Sunday, July 8, 2012
Oh My God! Nothing Civil About 'Savages'
The violence of Savages manifests itself through all the characters but none better than Lado, the film's greatest asset. Lado (Benicio Del Toro) is a lieutenant in one of Mexico's two biggest cartels. He does the wet work for the boss, Elena (Salma Hayek), and drives nearly all the action. He's a charismatic sociopath in the vein of past Stone leading men like Tony Montana and Mickey Knox. He enjoys killing and, more than that, he needs it. Del Toro is magnetic in this role, provoking hatred but also empathy in a layered performance that could garner attention come awards-season next year. Nobody blows lines of coke in the movies quite like Del Toro.
Lado and another cartel high-up, Alex (Demian Bichir), pay Chon and Ben a visit and make them an offer they can't refuse: join us or else. When the two Americans present a counter-offer, O is kidnapped and the film shifts to 5th gear. The action sequences that push the narrative until the end are all heavily stylized. Stone, who influenced many of today's action-centric directors, returns to the frenzied editing, multiple-camera, multiple-format style of Natural Born Killers. Bothersome in the wrong hands, switching from a webcam to steady cam to black and white actually lends itself well to Savages. The frantic pace of the script warrants the quick camera-work.
Stone also paces the action with smart details that either further the coming scene or serve as a juxtaposition of absurdity (like showing a roller-blader crashing hilariously into a wall). All the puzzle pieces fit. The soundtrack is reliably all over the place, mixing Adam Peters' score with songs from Bob Dylan, M. Ward, but also Peter Tosh and a treat: a haunting version of "Psycho Killer" by Bruce Lash. Cinematographer Dan Mindel's camera is drenched in the sunlight of Orange County. This is a California movie and thus, part of the new guard of postmodern westerns.
The end of the film is a bit of a cop-out and fans of the book will not be pleased, but it doesn't ruin the film. If anything, it's in line with what's preceded it. O tells us from the beginning she may not be alive when the story ends so the unreliable narrator keeps us off-balance and ready for anything. The real story here, however, is the return of Oliver Stone. Savages may not be one of his five best films, but it proves the director has still got it.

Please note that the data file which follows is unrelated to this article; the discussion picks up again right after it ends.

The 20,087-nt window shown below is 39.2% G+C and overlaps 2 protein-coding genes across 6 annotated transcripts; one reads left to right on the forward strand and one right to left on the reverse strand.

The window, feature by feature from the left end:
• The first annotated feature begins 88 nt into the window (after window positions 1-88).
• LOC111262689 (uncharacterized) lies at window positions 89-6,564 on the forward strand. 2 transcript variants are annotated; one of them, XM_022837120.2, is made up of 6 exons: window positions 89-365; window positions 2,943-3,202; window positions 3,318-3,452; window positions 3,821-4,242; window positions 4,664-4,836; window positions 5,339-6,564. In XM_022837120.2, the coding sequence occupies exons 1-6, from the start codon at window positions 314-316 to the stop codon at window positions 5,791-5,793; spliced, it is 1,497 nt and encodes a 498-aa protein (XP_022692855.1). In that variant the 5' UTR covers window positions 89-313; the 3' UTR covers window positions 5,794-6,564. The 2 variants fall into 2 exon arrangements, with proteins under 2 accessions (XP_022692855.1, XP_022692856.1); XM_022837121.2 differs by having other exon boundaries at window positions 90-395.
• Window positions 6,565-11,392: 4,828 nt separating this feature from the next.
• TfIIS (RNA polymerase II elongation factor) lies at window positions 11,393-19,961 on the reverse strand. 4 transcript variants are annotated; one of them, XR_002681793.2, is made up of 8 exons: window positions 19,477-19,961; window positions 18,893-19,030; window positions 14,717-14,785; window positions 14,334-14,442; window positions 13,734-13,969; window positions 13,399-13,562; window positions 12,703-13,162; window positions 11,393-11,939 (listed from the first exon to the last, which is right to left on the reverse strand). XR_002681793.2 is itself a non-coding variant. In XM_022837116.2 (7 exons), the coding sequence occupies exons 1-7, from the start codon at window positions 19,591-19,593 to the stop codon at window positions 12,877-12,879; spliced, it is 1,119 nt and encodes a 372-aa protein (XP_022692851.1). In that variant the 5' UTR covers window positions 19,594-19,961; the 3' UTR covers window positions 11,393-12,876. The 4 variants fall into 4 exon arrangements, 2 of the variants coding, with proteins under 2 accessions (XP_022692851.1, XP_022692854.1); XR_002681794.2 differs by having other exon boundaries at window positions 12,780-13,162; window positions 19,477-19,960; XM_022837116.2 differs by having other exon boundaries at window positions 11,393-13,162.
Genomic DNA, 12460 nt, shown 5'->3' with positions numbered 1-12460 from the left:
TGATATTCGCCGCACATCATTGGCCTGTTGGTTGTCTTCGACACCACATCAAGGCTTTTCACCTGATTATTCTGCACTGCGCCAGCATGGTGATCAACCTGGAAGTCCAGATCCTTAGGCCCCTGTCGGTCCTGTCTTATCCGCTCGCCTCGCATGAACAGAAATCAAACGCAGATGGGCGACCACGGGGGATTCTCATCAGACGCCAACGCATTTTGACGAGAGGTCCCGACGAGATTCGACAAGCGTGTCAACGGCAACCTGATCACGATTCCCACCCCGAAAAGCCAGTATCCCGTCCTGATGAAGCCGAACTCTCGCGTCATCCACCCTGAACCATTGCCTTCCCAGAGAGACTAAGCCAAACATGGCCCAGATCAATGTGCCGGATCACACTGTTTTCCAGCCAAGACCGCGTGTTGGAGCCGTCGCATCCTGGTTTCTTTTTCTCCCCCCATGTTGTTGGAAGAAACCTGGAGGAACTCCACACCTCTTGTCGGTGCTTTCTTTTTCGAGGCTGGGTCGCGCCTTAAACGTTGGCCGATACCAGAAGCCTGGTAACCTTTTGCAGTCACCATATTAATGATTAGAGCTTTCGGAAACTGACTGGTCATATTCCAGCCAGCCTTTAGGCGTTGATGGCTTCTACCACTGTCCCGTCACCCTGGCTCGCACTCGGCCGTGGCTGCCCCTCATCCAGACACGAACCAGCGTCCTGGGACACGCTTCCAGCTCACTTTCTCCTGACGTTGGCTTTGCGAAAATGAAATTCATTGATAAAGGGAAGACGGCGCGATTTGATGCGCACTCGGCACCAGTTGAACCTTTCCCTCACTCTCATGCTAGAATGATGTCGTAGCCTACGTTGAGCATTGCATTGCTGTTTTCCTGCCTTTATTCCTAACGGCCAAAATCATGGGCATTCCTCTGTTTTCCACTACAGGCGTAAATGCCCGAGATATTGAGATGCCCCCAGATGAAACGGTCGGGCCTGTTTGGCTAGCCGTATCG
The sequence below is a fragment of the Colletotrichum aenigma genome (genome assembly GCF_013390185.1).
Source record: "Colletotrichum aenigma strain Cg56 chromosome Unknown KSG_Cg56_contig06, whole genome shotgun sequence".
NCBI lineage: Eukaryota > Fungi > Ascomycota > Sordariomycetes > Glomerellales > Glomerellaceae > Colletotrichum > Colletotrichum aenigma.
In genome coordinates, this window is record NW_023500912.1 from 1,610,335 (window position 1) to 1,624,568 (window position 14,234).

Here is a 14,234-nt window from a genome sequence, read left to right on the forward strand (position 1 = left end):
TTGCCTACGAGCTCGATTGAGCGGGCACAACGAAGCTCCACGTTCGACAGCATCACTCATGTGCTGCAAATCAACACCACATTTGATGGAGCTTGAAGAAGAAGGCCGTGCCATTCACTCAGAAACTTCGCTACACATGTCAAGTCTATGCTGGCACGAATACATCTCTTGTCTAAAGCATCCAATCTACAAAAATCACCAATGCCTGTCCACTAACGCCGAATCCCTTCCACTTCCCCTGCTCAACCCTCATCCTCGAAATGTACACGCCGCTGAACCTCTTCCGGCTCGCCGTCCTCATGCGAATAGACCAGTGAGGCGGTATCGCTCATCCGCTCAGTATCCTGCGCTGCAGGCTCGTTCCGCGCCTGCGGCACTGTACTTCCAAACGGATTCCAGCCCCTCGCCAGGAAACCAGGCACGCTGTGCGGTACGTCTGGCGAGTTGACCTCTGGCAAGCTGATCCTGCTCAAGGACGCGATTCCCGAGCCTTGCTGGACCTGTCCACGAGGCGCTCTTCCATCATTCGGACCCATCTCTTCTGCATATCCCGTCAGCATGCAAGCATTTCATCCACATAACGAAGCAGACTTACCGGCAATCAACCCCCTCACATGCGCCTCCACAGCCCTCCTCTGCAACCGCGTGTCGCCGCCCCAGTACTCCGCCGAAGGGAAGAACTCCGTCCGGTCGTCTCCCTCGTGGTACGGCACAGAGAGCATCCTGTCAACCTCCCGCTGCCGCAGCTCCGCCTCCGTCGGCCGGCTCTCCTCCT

It isn't Oliver Stone's fault he hasn't made a movie like this since the Clinton administration. Was he supposed to just sit back and make dopey movies while 9/11, George W. Bush, and imminent recession were on front pages every day? Since Any Given Sunday in 1999, Stone has made a 9/11 movie (World Trade Center), a Bush movie (W.), and a financial crisis movie (Wall St: Money Never Sleeps). He's a filmmaker who loves to stir the proverbial shit storm with films rarely without purpose or message. His latest, Savages, does highlight the violence typical of modern Mexican drug cartels, but Stone and his writers keep the story out of the realm of political/social issues.
Based on the best-selling novel of the same name by Don Winslow, Savages was co-written by the author, along with Stone and Shane Salerno. Unable to capture the novel's sarcastic humor, their script plays out more conventionally than one might guess. The heroes, best friends Chon and Ben (Taylor Kitsch and Aaron Johnson), run a potent and profitable cannabis grow operation in Laguna Beach, CA. The boys are polar opposites but share a girlfriend, Ophelia (Blake Lively), nicknamed "O" and live the good life.